Aretha Franklin stops at the Taj Mahal Oct. 6. She chats with Atlantic City Weekly on her biopic, the upcoming presidential election, her favorite singers and a getaway long ago with Bob Dylan.
Right around the corner from my house and just a few blocks away, 10-20 women have been meeting and working on their quilts for more than 10 years.
With the current focus on non-gaming, family-friendly and cultural attractions in Atlantic City's future, here are some of the reasons why Ralph Hunter and the AAHMSNJ should have a home in Atlantic City:
Each Friday acweekly.com presents a new episode in the "Atlantic City History: Conversations & Storytelling" web video series, inspired by HBO's "Boardwalk Empire" series, and featuring the conversations on six selected topics between Atlantic City historians Vicki Gold Levi, All "Boo" Pergament, Pinky Kravitz, Ralph Hunter, Jim Waltzer and Israel Posner.
From Pop Lloyd to Pattie Harris to Nucky Johnson and the Northside, not to mention Nina Simone and Sam Cooke and other entertainers' connections to Atlantic City and region.
From Nelson Johnson and the original book to the Grammy-winning soundtrack, interviews with the cast and executives of the HBO show set in Atlantic City and the real stories behind the drama series.
There was a reason why I dedicated my book, Growing Up in the Other Atlantic City: Wash’s and the Northside, to all the families in Atlantic City, in addition to my own grandparents and children — I knew they had similar stories to tell.
Today, most funding comes from city grants, local businesses and casino donations.
Judge Nelson Johnson's latest book 'The Northside,' on Atlantic City's history of African-Americans, is missing key components says community leader. Johnson's previous book Boardwalk Empire was turned into the 2010 HBO series, the second season of which is filming now.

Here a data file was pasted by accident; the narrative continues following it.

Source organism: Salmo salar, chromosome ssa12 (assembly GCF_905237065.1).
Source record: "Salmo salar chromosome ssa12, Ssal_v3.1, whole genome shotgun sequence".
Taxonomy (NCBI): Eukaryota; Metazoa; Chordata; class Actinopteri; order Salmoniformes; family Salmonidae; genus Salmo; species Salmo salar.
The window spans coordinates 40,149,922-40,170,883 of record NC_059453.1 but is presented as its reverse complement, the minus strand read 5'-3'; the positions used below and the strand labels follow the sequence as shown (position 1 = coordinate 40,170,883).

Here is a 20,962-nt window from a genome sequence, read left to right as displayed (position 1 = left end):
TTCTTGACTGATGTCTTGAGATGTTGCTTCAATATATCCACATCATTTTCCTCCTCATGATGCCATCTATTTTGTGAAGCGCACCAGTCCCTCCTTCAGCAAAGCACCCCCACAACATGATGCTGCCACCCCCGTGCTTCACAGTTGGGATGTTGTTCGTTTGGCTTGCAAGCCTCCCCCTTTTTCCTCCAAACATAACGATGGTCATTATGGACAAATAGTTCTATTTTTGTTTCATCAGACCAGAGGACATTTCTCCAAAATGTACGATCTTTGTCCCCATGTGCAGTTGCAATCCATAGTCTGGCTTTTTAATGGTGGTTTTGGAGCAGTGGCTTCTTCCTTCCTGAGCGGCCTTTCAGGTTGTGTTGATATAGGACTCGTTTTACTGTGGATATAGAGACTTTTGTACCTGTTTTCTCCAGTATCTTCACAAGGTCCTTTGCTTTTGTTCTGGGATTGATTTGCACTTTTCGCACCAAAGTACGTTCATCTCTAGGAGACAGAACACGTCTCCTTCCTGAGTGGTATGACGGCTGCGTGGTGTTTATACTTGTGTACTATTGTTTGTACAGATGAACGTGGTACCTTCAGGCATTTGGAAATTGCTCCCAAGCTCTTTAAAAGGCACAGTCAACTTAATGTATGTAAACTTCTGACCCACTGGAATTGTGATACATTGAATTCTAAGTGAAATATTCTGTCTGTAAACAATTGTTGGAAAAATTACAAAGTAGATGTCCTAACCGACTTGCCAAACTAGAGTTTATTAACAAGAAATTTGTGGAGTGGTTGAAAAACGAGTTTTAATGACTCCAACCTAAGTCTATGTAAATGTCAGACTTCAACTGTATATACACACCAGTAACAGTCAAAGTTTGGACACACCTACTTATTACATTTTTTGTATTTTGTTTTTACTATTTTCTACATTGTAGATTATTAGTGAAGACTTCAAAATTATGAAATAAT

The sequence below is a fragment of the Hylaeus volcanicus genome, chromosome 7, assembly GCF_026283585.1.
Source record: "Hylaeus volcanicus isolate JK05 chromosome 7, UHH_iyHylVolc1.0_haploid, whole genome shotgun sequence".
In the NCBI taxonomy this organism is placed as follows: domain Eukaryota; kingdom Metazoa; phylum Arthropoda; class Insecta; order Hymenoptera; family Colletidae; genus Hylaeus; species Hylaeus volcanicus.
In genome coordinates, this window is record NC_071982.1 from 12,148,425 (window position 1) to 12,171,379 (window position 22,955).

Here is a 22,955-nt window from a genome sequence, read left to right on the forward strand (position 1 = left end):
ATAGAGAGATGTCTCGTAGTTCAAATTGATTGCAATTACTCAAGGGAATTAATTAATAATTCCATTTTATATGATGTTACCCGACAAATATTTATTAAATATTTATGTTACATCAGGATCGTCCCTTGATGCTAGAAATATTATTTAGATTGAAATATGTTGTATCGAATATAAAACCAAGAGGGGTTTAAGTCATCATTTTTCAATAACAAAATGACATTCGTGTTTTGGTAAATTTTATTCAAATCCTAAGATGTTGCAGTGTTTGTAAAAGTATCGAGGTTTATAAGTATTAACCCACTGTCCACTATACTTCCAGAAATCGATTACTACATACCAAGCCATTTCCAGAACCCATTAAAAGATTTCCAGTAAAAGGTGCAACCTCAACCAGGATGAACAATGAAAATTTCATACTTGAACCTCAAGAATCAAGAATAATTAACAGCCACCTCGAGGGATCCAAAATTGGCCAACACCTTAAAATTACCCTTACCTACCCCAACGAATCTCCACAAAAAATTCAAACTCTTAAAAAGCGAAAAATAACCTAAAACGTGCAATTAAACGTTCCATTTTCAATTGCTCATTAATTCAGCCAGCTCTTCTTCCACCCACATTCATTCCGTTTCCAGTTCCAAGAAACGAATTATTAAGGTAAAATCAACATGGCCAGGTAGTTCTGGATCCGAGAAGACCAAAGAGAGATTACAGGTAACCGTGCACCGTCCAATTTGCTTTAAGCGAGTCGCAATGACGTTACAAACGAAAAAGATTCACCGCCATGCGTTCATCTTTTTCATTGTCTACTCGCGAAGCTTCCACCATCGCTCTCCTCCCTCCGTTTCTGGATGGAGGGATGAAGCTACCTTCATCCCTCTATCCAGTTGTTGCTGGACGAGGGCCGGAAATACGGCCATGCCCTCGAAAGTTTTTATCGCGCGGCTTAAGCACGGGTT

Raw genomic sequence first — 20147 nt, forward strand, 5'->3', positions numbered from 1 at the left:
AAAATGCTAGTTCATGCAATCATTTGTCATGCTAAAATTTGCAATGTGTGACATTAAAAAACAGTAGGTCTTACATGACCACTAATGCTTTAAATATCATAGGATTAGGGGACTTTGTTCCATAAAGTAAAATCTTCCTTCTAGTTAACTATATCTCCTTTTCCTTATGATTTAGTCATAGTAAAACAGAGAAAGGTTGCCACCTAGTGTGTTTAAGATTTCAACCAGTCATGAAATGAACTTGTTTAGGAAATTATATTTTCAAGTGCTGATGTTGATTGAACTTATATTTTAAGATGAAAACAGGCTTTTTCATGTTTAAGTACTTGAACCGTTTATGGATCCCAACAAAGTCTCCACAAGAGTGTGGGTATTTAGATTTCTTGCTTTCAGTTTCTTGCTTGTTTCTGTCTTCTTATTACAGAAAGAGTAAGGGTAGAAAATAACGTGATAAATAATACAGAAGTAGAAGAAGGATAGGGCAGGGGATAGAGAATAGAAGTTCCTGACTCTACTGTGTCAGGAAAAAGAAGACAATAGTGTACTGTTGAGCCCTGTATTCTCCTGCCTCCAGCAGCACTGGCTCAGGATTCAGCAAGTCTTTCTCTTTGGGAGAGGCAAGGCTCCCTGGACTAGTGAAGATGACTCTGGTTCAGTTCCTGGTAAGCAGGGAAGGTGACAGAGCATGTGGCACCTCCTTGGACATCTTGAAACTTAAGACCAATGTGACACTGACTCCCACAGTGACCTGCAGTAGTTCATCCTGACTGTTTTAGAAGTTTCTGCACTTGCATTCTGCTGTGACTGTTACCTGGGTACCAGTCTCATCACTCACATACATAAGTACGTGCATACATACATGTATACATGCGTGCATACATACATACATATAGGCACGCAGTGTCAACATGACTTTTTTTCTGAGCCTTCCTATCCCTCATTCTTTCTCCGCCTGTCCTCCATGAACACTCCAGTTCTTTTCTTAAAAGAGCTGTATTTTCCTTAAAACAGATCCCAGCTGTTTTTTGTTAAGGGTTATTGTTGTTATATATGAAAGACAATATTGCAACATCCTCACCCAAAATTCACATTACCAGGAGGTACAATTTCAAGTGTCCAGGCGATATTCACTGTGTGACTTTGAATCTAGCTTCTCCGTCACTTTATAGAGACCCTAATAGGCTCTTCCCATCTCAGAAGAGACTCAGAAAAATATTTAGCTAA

His white hair tufted beyond tolerance, the minister stepped into the barbershop and its buzz of bonhomie. Combs raked scalps, scissors snipped furiously, and the scent of lilac water suffused the air. Twenty minutes later, the clergyman stood from the pedestal-chair and surveyed his reshaped dome. The dark skin of his forehead glistened below the white fringe. He paid the barber and paused on the black rubber mat. “Am I good for another dime?” The barber grinned. “You bet.” And so he did — 10 cents on number 357, a wager to be rewarded only if the digits corresponded, respectively, to the last number on each of the day’s win-place-show handles at Aqueduct Racetrack, some 90 miles to the north. The “numbers,” or “policy,” game was a lottery before lotteries were legal. Nearly everyone in town played it even...
Pop Lloyd played professional baseball in the Negro Leagues from 1906 to 1932, as a shortstop, second baseman and first baseman, including two stints with the Bacharach Giants of Atlantic City. In 1910 he out-hit Ty Cobb in a Cuban winter league series — .500 to .385.
FIVE YEARS AGO THIS WEEK Atlantic City lost a treasure. I still carry around the late Sid Trusty’s faded yellow business card in my wallet. I got the opportunity to meet the man on a few occasions before he passed away on Aug. 16, 2004.
Helping Atlantic City's Homeless
Hopes for the New Year